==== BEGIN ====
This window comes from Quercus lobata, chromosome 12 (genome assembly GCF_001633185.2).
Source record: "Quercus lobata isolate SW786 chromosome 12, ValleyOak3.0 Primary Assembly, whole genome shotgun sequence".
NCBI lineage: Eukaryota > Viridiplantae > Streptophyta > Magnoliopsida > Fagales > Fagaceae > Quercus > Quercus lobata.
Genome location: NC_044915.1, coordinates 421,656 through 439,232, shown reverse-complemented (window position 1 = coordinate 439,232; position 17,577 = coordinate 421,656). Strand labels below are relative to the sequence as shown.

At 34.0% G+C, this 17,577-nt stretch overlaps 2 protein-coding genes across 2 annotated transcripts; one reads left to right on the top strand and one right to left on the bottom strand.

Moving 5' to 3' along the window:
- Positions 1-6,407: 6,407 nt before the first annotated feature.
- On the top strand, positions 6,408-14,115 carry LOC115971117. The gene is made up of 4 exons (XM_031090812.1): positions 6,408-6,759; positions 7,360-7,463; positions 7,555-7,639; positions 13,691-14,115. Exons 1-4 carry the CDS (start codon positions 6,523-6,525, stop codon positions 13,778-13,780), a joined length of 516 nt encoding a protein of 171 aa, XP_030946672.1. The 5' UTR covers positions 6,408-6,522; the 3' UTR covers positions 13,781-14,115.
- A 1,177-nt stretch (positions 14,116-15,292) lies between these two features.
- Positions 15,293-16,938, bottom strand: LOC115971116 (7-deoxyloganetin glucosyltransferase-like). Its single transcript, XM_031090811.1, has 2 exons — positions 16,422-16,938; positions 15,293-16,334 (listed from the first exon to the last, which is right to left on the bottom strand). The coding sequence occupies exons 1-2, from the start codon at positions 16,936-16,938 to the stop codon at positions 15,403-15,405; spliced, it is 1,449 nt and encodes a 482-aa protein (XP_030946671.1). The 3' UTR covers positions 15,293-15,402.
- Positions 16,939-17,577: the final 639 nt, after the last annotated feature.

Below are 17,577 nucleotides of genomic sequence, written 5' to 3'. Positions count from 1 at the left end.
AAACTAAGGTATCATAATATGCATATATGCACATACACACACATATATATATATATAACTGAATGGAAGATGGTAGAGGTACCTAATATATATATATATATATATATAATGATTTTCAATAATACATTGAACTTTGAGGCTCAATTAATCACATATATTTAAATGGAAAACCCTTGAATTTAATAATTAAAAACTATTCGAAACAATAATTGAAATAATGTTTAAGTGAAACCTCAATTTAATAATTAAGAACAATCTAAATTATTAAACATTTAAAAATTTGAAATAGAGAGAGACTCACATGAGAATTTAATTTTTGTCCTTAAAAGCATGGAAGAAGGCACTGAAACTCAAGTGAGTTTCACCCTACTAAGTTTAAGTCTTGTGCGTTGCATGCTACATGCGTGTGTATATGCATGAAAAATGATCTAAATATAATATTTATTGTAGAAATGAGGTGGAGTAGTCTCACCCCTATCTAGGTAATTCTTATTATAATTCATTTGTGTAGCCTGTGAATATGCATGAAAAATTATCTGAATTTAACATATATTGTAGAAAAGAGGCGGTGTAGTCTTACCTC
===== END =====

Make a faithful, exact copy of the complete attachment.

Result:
This window comes from Quercus lobata, chromosome 12 (genome assembly GCF_001633185.2).
Source record: "Quercus lobata isolate SW786 chromosome 12, ValleyOak3.0 Primary Assembly, whole genome shotgun sequence".
NCBI lineage: Eukaryota > Viridiplantae > Streptophyta > Magnoliopsida > Fagales > Fagaceae > Quercus > Quercus lobata.
Genome location: NC_044915.1, coordinates 421,656 through 439,232, shown reverse-complemented (window position 1 = coordinate 439,232; position 17,577 = coordinate 421,656). Strand labels below are relative to the sequence as shown.

At 34.0% G+C, this 17,577-nt stretch overlaps 2 protein-coding genes across 2 annotated transcripts; one reads left to right on the top strand and one right to left on the bottom strand.

Moving 5' to 3' along the window:
- Positions 1-6,407: 6,407 nt before the first annotated feature.
- On the top strand, positions 6,408-14,115 carry LOC115971117. The gene is made up of 4 exons (XM_031090812.1): positions 6,408-6,759; positions 7,360-7,463; positions 7,555-7,639; positions 13,691-14,115. Exons 1-4 carry the CDS (start codon positions 6,523-6,525, stop codon positions 13,778-13,780), a joined length of 516 nt encoding a protein of 171 aa, XP_030946672.1. The 5' UTR covers positions 6,408-6,522; the 3' UTR covers positions 13,781-14,115.
- A 1,177-nt stretch (positions 14,116-15,292) lies between these two features.
- Positions 15,293-16,938, bottom strand: LOC115971116 (7-deoxyloganetin glucosyltransferase-like). Its single transcript, XM_031090811.1, has 2 exons — positions 16,422-16,938; positions 15,293-16,334 (listed from the first exon to the last, which is right to left on the bottom strand). The coding sequence occupies exons 1-2, from the start codon at positions 16,936-16,938 to the stop codon at positions 15,403-15,405; spliced, it is 1,449 nt and encodes a 482-aa protein (XP_030946671.1). The 3' UTR covers positions 15,293-15,402.
- Positions 16,939-17,577: the final 639 nt, after the last annotated feature.

Below are 17,577 nucleotides of genomic sequence, written 5' to 3'. Positions count from 1 at the left end.
AAACTAAGGTATCATAATATGCATATATGCACATACACACACATATATATATATATAACTGAATGGAAGATGGTAGAGGTACCTAATATATATATATATATATATATAATGATTTTCAATAATACATTGAACTTTGAGGCTCAATTAATCACATATATTTAAATGGAAAACCCTTGAATTTAATAATTAAAAACTATTCGAAACAATAATTGAAATAATGTTTAAGTGAAACCTCAATTTAATAATTAAGAACAATCTAAATTATTAAACATTTAAAAATTTGAAATAGAGAGAGACTCACATGAGAATTTAATTTTTGTCCTTAAAAGCATGGAAGAAGGCACTGAAACTCAAGTGAGTTTCACCCTACTAAGTTTAAGTCTTGTGCGTTGCATGCTACATGCGTGTGTATATGCATGAAAAATGATCTAAATATAATATTTATTGTAGAAATGAGGTGGAGTAGTCTCACCCCTATCTAGGTAATTCTTATTATAATTCATTTGTGTAGCCTGTGAATATGCATGAAAAATTATCTGAATTTAACATATATTGTAGAAAAGAGGCGGTGTAGTCTTACCTC